Manufacturing exports shrink to $3.13 bln as of 12 March

Exports of finished industrial goods drastically plummeted to US$3.137 billion between 1 October and 12 March in the current financial year 2020-2021, a severe drop of $1.66 billion compared with the corresponding period of the previous FY, according to the Ministry of Commerce. As per the ministry figures, the exports of finished industrial goods totalled $4.79 billion during the same period in the 2019-2020FY. Myanmar’s manufacturing sector is primarily concentrated in garment and textiles produced on the Cutting, Making, and Packaging basis, contributing to its GDP to a certain extent.

Myanmar’s garment export dropped by over 25 per cent as of the first quarter of the current FY compared with a year-ago period on the back of a slump in demand by the European Union market, the Ministry of Commerce stated. Myanmar’s garment industry has been facing challenges such as raw material supply disruption and orders’ cancellation amid the pandemic. Additionally, the current political changes dragged down the sector, a market observer shared his opinion. At present, the CMP garment factories temporarily shut down and left thousands of workers unemployed. Myanmar mainly exports CMP garments to markets in Japan and Europe, along with the Republic of Korea, China, and the US.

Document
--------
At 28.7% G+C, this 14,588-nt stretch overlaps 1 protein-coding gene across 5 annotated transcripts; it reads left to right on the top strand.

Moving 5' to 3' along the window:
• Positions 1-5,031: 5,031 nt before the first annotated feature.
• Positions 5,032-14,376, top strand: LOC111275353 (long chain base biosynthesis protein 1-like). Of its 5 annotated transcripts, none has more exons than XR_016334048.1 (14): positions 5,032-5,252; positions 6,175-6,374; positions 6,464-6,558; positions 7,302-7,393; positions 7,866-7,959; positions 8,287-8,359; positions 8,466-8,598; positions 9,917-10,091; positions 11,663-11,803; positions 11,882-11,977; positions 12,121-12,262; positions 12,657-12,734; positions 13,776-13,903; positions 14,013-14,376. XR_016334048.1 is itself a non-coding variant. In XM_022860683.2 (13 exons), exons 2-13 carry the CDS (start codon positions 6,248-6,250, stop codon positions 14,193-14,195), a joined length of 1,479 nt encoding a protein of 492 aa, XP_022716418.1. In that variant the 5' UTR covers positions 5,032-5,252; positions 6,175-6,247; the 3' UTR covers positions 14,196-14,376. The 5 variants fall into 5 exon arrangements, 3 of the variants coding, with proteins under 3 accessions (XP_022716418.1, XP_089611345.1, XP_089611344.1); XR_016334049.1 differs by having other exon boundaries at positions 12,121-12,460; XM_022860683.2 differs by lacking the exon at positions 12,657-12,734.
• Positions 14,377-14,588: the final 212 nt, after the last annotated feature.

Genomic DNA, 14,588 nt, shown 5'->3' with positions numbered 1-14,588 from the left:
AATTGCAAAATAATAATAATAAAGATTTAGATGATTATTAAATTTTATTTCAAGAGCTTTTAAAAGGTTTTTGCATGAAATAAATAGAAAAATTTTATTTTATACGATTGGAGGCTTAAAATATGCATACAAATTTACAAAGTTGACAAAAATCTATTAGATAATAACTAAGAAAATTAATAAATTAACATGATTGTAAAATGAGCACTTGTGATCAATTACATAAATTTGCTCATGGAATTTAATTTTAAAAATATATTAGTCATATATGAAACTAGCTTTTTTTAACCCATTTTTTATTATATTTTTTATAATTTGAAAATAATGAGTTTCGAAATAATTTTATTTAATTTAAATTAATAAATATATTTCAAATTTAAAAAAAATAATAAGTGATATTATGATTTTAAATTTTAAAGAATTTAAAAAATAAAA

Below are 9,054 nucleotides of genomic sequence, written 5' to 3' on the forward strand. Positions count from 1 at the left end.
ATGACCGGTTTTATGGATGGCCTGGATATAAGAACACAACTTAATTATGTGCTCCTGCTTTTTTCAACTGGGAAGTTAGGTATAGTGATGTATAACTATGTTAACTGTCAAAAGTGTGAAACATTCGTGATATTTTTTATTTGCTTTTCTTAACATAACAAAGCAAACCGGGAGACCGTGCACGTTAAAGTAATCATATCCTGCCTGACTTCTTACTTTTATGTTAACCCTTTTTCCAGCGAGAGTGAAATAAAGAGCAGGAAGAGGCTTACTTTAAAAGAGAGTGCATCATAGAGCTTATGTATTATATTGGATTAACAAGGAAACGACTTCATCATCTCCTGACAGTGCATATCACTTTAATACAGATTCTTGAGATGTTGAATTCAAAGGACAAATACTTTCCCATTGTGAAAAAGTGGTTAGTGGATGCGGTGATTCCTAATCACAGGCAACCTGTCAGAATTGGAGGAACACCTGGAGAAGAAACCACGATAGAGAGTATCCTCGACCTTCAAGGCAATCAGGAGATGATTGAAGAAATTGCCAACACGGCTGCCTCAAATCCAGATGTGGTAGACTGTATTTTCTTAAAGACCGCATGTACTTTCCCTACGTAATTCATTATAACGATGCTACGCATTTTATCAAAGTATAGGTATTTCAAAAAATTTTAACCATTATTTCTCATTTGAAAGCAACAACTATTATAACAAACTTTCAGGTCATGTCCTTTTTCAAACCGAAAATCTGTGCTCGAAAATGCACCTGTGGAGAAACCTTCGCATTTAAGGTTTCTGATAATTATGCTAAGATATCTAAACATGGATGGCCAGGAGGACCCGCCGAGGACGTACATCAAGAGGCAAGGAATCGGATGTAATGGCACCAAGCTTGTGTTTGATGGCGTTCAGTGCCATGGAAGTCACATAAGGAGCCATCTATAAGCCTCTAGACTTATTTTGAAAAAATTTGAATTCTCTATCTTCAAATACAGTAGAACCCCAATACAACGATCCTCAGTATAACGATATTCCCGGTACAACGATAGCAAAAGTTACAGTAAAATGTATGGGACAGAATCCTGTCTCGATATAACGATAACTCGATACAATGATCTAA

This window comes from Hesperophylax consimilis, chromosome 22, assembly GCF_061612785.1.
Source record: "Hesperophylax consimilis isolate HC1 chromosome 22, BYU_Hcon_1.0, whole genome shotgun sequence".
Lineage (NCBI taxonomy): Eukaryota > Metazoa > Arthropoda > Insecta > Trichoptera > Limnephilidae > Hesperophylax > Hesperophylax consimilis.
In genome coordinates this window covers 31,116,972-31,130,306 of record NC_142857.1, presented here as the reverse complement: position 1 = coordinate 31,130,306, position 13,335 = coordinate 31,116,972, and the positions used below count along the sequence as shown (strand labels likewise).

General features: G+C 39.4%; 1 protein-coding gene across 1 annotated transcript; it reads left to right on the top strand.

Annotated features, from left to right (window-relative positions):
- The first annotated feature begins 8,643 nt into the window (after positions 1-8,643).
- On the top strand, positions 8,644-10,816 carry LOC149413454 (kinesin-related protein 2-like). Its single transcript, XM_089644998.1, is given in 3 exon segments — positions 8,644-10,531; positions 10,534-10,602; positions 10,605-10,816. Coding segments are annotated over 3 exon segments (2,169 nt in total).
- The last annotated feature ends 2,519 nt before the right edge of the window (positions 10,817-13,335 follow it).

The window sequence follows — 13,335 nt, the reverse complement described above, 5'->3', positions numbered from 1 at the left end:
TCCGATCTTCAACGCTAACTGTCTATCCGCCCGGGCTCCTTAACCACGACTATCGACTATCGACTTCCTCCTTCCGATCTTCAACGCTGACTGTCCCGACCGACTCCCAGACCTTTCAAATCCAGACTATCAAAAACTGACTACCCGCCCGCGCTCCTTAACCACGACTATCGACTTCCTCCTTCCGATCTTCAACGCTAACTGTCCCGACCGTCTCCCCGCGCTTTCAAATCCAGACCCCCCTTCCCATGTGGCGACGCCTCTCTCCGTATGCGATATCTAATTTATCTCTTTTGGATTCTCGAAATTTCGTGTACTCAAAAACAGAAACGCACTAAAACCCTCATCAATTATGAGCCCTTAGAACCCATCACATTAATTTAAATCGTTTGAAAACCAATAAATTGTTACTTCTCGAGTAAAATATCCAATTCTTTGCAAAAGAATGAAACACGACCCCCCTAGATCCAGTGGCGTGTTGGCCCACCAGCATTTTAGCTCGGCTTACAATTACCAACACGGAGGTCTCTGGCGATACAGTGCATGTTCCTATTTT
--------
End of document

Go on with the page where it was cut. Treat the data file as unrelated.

The garment sector is among the prioritized sectors driving up exports. The CMP garment industry has emerged as a promising one, with preferential trade from Western countries. Yet, the country’s current political changes are likely to aggravate the garment industry, traders stressed. Myanmar’s garment factories operate under the CMP system, and those engaged in this